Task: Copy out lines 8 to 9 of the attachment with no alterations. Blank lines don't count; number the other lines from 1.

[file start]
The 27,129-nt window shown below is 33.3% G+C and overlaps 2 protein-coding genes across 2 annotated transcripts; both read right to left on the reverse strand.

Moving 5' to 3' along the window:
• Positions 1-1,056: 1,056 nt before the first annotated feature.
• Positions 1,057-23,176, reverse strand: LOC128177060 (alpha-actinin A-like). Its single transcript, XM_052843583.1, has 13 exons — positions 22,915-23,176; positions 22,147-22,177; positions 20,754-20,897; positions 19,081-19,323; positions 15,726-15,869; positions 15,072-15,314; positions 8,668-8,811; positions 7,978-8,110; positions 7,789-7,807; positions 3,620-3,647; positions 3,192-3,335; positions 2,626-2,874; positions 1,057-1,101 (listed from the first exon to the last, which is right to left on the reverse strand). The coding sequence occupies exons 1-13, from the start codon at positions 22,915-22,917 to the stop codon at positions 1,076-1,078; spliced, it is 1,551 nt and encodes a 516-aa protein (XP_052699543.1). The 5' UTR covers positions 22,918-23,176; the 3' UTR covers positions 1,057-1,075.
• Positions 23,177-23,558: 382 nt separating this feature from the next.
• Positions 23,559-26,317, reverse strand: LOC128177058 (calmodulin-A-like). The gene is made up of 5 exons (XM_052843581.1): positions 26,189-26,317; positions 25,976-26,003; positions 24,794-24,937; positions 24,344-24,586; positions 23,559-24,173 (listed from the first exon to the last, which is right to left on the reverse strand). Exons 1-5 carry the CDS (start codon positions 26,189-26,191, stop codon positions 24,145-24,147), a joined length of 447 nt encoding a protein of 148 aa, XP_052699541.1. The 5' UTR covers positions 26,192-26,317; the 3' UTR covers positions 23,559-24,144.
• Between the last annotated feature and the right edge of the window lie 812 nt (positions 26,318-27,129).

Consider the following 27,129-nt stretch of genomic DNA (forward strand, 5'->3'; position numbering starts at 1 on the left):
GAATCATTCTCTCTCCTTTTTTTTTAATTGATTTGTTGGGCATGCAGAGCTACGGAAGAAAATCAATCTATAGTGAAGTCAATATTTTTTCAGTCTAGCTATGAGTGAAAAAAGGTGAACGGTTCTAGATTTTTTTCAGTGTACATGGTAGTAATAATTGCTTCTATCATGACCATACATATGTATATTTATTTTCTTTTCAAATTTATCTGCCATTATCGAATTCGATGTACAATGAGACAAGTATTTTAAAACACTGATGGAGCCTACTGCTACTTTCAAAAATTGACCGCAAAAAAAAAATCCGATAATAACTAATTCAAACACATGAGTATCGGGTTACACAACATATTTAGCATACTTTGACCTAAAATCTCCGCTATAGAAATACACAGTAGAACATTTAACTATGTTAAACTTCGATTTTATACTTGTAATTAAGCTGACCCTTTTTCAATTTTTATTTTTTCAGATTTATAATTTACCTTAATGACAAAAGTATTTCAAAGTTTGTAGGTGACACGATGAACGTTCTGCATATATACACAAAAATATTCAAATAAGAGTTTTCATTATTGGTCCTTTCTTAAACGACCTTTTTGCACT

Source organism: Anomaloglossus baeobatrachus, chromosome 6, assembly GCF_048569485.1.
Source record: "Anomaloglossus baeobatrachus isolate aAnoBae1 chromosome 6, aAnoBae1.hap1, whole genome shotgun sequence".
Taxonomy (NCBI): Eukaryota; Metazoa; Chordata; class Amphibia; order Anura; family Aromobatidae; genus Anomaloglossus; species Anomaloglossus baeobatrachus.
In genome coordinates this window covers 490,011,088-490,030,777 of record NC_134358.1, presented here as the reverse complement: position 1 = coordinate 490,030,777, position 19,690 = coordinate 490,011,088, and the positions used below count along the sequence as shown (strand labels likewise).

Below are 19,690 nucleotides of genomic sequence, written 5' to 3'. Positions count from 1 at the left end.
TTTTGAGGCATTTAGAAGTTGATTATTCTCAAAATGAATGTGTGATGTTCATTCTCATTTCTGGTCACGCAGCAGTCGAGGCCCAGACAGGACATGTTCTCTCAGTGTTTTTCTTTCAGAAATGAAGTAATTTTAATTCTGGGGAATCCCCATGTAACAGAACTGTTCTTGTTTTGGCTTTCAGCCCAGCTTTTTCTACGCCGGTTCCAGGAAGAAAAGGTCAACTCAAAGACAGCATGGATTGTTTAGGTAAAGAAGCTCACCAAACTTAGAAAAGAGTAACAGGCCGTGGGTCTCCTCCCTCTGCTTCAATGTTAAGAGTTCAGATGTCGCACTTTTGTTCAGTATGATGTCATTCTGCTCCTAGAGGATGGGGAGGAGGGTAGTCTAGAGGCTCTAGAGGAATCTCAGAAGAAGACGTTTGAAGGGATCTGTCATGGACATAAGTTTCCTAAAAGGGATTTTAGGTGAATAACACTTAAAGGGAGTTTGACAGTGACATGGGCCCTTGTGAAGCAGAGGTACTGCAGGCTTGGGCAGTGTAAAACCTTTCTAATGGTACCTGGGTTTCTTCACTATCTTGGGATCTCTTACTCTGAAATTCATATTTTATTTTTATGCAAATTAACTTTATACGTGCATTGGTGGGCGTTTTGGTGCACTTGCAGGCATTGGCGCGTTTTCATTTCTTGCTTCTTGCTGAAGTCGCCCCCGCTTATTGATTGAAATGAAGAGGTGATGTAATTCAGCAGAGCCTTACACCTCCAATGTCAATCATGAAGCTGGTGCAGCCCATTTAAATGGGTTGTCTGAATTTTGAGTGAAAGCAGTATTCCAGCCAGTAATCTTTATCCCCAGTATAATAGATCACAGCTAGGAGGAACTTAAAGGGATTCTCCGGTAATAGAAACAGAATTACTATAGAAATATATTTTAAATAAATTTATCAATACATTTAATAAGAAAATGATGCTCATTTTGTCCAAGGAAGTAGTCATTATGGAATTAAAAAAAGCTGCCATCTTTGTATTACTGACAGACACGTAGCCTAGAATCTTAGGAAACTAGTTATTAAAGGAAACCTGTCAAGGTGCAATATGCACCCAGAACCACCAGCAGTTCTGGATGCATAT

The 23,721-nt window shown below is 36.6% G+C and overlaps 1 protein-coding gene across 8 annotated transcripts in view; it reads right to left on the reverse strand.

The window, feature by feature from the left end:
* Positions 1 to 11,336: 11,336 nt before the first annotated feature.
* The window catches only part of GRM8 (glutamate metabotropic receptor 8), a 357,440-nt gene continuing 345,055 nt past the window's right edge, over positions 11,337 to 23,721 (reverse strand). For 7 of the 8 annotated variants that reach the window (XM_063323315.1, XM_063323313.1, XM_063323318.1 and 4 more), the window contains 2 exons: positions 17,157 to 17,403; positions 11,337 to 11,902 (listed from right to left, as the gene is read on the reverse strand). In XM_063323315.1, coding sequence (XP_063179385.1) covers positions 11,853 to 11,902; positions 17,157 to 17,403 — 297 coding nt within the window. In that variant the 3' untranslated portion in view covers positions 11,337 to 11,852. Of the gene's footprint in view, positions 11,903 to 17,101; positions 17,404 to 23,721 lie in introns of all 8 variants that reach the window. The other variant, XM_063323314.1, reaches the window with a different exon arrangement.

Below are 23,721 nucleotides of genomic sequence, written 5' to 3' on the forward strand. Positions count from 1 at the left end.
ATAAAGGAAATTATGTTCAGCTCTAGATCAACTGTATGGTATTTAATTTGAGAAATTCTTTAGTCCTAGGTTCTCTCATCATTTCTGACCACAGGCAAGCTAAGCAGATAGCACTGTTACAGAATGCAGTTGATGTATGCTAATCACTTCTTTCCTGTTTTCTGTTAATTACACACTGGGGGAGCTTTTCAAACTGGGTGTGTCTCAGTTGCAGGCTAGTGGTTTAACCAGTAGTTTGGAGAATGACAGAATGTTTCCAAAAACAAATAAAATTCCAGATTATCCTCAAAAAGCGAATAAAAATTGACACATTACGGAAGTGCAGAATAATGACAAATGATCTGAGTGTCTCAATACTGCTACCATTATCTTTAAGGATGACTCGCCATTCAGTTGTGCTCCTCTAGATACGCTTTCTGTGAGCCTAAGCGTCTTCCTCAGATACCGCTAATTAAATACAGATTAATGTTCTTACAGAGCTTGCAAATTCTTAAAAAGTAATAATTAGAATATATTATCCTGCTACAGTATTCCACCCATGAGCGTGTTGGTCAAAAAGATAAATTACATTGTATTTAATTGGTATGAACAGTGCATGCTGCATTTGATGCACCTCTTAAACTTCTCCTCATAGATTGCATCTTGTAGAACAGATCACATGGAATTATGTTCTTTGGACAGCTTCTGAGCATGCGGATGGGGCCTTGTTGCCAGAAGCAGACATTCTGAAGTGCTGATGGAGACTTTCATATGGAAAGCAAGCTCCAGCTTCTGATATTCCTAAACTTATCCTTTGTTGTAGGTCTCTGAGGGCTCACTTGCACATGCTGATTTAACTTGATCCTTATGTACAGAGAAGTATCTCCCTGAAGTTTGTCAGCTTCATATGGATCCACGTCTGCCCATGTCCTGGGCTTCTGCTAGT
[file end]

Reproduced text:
Consider the following 27,129-nt stretch of genomic DNA (forward strand, 5'->3'; position numbering starts at 1 on the left):
GAATCATTCTCTCTCCTTTTTTTTTAATTGATTTGTTGGGCATGCAGAGCTACGGAAGAAAATCAATCTATAGTGAAGTCAATATTTTTTCAGTCTAGCTATGAGTGAAAAAAGGTGAACGGTTCTAGATTTTTTTCAGTGTACATGGTAGTAATAATTGCTTCTATCATGACCATACATATGTATATTTATTTTCTTTTCAAATTTATCTGCCATTATCGAATTCGATGTACAATGAGACAAGTATTTTAAAACACTGATGGAGCCTACTGCTACTTTCAAAAATTGACCGCAAAAAAAAAATCCGATAATAACTAATTCAAACACATGAGTATCGGGTTACACAACATATTTAGCATACTTTGACCTAAAATCTCCGCTATAGAAATACACAGTAGAACATTTAACTATGTTAAACTTCGATTTTATACTTGTAATTAAGCTGACCCTTTTTCAATTTTTATTTTTTCAGATTTATAATTTACCTTAATGACAAAAGTATTTCAAAGTTTGTAGGTGACACGATGAACGTTCTGCATATATACACAAAAATATTCAAATAAGAGTTTTCATTATTGGTCCTTTCTTAAACGACCTTTTTGCACT